Does Size Matter? Does a Small School Mean a Small Team?
One only needs to browse the internet to learn about the academic advantages and disadvantages of different school sizes. For instance small schools have smaller classes, often a stronger curriculum, more personalized attention in both the classroom and during advising, increased participation in institution programs,, and generally stronger curriculum and a tight knit communitymore family friendly community feeling. Larger schools often have more diversity when in comes to courses, majors, extracurricular activities, student population, sports funding, library resources and housing options. Schools range from fewer than 1,000 to over 35,000 students, so when it comes to your academic choice of schools, your personality and goals will help you decide how much size matters.
When it comes to considering your equestrian team experience, many of the same principles apply. But don’t be surprised if you find that a small institution has a large team or that a large institution has a small team. Smaller equestrian teams tend to have more of a family feeling and often spend time outside of the barn and team practices socializing and studying together. Often more experienced members will work with newer riders to bring them along. On a smaller team there tends to be one instructor or coach so you as the student-athlete-rider will not only have access to the that person for instruction but that person will likely be available to advise and guide through the college process.
Smaller teams have a variety of disadvantages as well. For instance if there is only one coach that person may be stretched very thin. The team coach might be a riding instructor at a local barn where the team has chosen to take its lessons from, and that person may only be obligated to work with the team during scheduled ride times. Competition management, scheduling, recruitment, and fundraising may become the sole responsibility of the team.
When these responsibilities fall on the team this is where being on a large team might have its advantages. From barn chores to event management, larger teams are able to spread the responsibilities. Larger teams often have more than one coach, which allows for specialization in regards to discipline or specific talents. Costs associated with the team will depend on which institution department sponsors or assists with the team. Therefore if fundraising is part of team responsibilities having a larger team will be beneficial in selling raffles, holding events, creating newsletters or simply gaining support from the larger community.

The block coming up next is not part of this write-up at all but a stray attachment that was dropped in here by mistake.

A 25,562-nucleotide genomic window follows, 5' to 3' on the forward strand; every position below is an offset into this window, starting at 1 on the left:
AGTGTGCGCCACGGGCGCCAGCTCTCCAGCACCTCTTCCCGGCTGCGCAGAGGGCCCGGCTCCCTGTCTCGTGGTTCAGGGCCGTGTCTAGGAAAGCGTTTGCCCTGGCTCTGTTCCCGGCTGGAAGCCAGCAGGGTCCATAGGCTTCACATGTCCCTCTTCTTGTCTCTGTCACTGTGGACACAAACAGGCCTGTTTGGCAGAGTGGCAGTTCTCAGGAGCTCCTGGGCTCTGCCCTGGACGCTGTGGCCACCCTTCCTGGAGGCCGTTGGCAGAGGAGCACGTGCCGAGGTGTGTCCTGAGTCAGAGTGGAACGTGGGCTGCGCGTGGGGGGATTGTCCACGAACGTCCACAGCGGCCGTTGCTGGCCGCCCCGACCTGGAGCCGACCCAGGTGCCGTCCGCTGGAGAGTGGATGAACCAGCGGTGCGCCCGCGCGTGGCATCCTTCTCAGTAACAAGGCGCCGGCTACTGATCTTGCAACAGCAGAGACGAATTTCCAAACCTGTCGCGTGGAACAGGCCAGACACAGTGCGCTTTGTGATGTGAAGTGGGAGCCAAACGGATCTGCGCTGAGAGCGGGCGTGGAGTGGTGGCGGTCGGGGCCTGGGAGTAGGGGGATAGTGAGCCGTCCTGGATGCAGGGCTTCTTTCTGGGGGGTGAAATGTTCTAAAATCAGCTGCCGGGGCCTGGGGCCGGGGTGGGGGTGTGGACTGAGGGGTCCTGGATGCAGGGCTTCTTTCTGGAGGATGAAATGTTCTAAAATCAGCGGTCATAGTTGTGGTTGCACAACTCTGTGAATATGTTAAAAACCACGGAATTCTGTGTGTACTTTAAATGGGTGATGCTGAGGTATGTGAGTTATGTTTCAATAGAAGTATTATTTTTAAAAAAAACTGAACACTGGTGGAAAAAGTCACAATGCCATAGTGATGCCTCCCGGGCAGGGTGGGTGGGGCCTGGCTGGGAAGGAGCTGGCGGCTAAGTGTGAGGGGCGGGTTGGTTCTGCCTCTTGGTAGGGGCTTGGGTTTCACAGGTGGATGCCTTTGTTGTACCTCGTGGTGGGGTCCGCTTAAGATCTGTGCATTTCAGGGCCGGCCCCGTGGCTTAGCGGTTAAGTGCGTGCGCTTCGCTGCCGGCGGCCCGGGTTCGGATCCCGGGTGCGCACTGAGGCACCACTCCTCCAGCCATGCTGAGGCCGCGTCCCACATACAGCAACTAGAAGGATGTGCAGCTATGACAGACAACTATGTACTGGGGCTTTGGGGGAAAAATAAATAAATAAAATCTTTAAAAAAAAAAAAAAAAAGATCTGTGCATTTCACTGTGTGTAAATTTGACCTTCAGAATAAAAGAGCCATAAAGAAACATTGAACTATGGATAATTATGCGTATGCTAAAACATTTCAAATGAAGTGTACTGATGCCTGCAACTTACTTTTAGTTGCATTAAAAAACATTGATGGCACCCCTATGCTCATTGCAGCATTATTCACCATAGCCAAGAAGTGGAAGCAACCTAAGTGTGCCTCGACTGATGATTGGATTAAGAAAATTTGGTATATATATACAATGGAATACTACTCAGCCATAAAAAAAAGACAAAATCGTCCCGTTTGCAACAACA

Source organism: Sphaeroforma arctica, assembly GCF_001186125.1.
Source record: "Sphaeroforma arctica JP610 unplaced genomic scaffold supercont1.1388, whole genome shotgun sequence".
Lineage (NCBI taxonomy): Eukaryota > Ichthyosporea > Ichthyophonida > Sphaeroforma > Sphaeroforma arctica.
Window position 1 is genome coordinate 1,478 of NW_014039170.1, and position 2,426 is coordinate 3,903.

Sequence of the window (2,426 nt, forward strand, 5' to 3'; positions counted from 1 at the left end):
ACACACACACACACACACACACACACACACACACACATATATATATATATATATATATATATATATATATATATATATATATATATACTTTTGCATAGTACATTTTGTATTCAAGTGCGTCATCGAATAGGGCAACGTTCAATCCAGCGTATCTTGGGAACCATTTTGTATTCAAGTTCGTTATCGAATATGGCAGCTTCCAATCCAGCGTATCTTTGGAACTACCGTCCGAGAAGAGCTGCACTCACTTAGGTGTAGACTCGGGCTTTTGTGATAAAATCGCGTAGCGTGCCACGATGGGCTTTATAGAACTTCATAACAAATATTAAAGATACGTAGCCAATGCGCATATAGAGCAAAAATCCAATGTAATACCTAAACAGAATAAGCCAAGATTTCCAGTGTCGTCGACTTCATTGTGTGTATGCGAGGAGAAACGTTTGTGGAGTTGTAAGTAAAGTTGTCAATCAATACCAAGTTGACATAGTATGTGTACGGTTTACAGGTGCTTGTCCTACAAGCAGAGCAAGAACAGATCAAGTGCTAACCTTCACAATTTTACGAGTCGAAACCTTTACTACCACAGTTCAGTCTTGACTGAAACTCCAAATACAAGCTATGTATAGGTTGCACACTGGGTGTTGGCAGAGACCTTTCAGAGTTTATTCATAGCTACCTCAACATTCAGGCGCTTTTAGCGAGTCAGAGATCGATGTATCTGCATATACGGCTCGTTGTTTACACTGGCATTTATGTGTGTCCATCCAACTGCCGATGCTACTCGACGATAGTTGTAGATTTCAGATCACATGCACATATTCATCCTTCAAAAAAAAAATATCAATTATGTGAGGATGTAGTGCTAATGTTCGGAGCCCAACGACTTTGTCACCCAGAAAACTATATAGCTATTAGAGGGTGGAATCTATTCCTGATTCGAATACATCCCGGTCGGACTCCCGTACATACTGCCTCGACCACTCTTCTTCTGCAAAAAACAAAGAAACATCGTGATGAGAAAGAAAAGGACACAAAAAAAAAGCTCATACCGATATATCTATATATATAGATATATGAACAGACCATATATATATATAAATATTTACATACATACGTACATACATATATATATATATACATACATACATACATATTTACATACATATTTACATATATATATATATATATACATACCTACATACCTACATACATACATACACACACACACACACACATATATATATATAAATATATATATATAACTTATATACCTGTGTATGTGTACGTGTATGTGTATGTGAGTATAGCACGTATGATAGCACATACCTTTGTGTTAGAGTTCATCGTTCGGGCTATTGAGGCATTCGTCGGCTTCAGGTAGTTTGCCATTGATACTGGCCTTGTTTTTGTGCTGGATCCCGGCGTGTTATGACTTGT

Larger teams come with their disadvantages as well. Larger teams generally equate to large expenses and the team may be responsible to cover the costs. While specialization or multiple disciplines might be offered teams can be competitive within themselves. On a larger team you likely to see a first string and second string or riders, which could equate in the amount of time in the saddle and potential scholarship opportunities.
After determining which that a school is a good academic fit for you, then consider the following questions to see if the equestrian team program is the right fit as wellor you:
How many riders are on the roster? Are their backgrounds similar to yours?
How well does the team get along? Do riders generally quit the team after the first season or stay on all four years?
How many lessons and or hacks will you be able to participate in each week?
Does the team participate in barn chores, teaching responsibilities, group activities, study sessions, or workouts?
Does the team have fundraising obligations?
What equipment does the team provide for the riders? Or what will you be expected to bring to the team?
Will being on the team allow for participation in other activities (sorority, clubs, events on campus)?
What do current members like most and the least about the program?
Are there any team rules or policies that you should be aware of, what is mandatory, what is optional?
One last thought when it comes to size. Don’t assume you know which size school or which size team you will like. If for no other reason to confirm your choices make sure to consider all options.